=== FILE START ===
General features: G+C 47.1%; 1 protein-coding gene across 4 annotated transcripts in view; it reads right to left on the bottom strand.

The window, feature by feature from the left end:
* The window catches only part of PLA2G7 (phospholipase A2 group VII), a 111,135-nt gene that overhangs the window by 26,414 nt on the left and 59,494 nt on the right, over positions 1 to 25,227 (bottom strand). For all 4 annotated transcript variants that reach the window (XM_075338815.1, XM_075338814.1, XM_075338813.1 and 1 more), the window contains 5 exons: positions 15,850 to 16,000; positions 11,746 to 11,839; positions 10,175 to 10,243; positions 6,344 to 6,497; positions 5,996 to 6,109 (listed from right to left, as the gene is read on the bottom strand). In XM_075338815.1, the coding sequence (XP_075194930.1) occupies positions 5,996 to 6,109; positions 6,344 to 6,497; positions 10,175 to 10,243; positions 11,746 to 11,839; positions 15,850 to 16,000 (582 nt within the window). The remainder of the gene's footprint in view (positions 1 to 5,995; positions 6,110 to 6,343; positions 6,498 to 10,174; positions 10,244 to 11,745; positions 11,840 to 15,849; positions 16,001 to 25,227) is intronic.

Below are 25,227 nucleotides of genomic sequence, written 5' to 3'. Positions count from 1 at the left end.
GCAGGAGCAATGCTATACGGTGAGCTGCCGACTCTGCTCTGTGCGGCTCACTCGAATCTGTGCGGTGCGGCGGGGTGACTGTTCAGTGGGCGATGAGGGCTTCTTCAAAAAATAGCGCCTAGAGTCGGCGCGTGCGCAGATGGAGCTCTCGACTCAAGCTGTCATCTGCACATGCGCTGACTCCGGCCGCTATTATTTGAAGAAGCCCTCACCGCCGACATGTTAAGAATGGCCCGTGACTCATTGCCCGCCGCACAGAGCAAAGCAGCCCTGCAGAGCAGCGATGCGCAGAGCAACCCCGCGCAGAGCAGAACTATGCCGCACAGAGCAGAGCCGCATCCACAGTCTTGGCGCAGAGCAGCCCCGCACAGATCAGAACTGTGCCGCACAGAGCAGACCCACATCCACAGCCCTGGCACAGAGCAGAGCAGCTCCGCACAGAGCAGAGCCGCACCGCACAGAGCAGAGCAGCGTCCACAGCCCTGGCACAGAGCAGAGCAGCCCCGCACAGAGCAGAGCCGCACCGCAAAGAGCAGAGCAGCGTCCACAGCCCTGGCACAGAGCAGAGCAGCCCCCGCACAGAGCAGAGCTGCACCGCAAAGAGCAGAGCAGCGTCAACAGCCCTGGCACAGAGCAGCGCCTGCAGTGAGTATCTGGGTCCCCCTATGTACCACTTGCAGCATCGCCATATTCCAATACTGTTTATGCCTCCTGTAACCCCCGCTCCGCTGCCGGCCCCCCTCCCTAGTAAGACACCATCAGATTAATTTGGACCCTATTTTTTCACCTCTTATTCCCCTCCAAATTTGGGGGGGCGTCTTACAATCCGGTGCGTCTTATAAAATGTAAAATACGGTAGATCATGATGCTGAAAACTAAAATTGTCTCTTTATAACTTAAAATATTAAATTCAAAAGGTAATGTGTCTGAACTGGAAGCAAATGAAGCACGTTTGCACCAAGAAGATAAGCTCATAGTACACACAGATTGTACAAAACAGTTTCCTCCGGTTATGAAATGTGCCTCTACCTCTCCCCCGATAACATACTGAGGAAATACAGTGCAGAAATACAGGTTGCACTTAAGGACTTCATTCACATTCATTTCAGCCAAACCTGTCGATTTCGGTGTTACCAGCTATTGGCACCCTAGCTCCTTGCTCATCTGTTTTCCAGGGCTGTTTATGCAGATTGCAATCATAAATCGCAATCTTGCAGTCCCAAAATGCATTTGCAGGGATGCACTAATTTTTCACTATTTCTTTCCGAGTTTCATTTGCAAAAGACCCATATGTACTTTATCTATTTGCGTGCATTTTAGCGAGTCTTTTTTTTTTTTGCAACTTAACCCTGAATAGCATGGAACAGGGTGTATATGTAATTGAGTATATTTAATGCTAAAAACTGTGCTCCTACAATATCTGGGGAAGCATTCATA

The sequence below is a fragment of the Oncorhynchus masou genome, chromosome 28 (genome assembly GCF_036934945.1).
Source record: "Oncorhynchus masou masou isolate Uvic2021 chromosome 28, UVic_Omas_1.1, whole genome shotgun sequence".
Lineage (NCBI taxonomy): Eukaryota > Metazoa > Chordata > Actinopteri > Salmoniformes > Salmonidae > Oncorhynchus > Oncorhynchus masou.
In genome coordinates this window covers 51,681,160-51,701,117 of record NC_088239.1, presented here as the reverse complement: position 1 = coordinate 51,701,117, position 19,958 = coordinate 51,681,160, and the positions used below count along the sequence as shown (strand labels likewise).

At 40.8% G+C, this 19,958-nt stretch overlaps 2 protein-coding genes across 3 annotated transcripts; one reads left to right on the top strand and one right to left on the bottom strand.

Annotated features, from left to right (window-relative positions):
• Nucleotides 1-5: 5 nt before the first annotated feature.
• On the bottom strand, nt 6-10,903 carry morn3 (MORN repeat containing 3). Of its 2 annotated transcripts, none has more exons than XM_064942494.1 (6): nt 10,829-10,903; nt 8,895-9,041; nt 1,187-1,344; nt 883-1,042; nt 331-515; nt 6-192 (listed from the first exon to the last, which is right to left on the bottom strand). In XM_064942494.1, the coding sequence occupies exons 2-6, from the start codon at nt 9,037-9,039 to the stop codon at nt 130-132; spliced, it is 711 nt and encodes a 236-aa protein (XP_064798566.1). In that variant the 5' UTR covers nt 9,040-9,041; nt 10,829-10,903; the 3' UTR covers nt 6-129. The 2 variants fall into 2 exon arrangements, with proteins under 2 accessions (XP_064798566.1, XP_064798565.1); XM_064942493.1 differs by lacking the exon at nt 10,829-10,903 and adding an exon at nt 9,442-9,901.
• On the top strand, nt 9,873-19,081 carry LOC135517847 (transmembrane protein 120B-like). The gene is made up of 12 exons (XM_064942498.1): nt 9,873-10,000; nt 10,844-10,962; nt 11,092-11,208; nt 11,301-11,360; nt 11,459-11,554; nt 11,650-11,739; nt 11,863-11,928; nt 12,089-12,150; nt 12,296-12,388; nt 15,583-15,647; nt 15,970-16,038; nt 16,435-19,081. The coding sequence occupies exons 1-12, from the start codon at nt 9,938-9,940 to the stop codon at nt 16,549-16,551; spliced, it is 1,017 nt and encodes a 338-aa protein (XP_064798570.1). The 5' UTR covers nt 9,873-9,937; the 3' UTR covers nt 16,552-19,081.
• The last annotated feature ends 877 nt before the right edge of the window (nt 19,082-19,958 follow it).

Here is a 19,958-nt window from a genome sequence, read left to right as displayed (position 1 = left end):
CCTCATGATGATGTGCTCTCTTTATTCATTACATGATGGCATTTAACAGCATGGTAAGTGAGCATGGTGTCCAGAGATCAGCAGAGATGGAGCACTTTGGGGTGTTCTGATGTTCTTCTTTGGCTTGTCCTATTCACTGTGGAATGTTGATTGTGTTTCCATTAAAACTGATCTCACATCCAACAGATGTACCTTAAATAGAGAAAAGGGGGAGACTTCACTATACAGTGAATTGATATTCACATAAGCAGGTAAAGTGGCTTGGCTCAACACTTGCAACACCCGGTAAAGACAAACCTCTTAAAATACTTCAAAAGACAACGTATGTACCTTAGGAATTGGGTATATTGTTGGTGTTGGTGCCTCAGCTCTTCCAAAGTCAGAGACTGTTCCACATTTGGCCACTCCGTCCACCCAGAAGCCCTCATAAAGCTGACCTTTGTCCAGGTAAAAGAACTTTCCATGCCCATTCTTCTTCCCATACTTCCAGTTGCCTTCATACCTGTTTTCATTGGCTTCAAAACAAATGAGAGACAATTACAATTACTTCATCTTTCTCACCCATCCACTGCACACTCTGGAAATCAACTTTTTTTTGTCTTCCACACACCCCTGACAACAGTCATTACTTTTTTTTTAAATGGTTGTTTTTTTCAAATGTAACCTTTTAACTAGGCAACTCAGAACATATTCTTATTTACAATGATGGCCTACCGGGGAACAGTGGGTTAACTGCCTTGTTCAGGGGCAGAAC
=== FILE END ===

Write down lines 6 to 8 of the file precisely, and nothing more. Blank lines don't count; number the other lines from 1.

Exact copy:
The sequence below is a fragment of the Oncorhynchus masou genome, chromosome 28 (genome assembly GCF_036934945.1).
Source record: "Oncorhynchus masou masou isolate Uvic2021 chromosome 28, UVic_Omas_1.1, whole genome shotgun sequence".
Lineage (NCBI taxonomy): Eukaryota > Metazoa > Chordata > Actinopteri > Salmoniformes > Salmonidae > Oncorhynchus > Oncorhynchus masou.